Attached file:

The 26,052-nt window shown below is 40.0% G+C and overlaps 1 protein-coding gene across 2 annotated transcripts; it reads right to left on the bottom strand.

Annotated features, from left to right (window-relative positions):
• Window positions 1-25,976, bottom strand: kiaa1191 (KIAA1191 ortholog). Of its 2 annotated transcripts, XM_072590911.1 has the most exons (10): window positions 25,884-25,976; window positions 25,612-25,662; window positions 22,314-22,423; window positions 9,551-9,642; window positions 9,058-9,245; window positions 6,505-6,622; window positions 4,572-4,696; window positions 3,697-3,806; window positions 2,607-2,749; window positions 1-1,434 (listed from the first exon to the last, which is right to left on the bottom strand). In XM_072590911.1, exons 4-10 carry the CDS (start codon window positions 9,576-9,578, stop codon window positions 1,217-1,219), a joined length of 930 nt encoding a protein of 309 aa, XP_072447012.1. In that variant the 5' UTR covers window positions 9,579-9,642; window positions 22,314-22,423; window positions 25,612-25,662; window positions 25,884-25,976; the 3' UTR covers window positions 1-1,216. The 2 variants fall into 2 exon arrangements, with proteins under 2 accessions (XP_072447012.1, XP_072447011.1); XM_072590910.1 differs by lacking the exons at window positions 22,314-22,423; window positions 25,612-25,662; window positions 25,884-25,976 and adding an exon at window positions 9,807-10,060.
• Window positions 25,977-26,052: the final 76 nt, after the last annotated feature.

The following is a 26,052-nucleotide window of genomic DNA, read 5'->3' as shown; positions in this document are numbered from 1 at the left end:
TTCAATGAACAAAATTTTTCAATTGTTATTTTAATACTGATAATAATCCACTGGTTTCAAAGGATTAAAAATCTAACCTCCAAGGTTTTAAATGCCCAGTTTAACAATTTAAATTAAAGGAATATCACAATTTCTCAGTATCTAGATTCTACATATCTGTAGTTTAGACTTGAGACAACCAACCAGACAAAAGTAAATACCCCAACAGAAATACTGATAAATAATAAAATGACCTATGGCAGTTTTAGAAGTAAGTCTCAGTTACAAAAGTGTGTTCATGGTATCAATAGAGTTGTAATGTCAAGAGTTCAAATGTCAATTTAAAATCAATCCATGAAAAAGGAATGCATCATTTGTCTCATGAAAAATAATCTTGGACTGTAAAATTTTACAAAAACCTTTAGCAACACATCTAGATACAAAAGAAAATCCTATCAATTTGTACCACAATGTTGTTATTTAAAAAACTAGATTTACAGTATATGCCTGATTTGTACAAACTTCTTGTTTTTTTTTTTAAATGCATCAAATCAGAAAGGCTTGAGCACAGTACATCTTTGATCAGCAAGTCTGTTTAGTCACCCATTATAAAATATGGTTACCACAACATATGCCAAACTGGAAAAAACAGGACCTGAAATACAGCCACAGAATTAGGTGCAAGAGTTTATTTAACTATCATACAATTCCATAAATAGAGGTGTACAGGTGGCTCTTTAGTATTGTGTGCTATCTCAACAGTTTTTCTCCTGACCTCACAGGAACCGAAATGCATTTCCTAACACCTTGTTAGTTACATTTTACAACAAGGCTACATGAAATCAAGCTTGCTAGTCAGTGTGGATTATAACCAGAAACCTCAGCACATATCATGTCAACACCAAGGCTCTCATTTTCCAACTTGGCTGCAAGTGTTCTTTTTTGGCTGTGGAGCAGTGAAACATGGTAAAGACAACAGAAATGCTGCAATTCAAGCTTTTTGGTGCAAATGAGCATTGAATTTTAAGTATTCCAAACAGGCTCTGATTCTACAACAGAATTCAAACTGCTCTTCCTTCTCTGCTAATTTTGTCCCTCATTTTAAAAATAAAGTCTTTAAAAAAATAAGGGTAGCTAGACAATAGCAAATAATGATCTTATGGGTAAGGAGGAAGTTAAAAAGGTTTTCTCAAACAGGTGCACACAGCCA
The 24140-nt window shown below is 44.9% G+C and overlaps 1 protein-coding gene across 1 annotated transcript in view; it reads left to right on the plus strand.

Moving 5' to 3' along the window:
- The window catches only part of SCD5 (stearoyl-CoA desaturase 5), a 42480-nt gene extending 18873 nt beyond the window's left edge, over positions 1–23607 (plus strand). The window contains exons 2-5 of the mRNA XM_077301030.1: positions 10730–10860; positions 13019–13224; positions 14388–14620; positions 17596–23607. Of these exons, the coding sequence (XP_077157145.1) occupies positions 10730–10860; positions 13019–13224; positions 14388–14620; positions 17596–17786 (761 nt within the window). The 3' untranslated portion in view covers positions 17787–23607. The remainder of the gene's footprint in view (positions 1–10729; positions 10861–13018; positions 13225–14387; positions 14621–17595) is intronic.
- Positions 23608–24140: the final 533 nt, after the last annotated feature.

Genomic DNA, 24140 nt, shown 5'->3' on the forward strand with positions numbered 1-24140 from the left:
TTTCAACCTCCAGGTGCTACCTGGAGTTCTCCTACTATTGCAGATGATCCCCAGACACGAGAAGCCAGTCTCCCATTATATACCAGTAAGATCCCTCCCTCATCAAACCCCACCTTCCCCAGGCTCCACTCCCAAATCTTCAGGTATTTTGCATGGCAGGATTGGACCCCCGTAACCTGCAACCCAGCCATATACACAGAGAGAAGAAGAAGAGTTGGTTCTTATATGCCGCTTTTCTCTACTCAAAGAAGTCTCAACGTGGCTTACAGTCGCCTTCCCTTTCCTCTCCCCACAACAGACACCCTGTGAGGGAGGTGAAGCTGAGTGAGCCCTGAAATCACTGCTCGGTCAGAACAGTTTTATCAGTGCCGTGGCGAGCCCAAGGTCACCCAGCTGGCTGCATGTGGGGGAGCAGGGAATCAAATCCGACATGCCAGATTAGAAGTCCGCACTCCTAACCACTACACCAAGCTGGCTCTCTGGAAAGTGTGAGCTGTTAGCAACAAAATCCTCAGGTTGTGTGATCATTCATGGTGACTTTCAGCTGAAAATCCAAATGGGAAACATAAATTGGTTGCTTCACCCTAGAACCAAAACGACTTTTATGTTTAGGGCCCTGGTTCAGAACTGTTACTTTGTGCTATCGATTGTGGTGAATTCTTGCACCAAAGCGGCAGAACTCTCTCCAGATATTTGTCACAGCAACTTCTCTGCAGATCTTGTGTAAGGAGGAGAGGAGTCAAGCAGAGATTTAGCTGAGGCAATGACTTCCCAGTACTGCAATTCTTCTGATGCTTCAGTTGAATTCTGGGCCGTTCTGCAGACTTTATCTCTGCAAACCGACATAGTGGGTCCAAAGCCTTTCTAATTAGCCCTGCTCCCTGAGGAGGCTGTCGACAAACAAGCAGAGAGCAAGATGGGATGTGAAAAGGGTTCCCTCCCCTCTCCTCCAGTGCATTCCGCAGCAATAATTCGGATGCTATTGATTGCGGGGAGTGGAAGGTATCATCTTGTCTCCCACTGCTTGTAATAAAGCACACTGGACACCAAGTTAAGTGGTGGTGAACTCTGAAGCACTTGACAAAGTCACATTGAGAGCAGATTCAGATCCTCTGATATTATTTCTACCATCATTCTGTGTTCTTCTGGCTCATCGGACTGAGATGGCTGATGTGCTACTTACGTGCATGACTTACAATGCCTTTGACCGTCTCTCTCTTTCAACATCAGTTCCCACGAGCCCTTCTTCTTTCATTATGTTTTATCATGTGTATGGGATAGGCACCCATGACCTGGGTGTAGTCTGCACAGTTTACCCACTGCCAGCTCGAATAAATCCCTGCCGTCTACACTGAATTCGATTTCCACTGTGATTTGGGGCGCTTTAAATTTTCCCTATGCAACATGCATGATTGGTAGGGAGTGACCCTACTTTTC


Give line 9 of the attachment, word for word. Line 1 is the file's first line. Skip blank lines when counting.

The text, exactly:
- The window catches only part of SCD5 (stearoyl-CoA desaturase 5), a 42480-nt gene extending 18873 nt beyond the window's left edge, over positions 1–23607 (plus strand). The window contains exons 2-5 of the mRNA XM_077301030.1: positions 10730–10860; positions 13019–13224; positions 14388–14620; positions 17596–23607. Of these exons, the coding sequence (XP_077157145.1) occupies positions 10730–10860; positions 13019–13224; positions 14388–14620; positions 17596–17786 (761 nt within the window). The 3' untranslated portion in view covers positions 17787–23607. The remainder of the gene's footprint in view (positions 1–10729; positions 10861–13018; positions 13225–14387; positions 14621–17595) is intronic.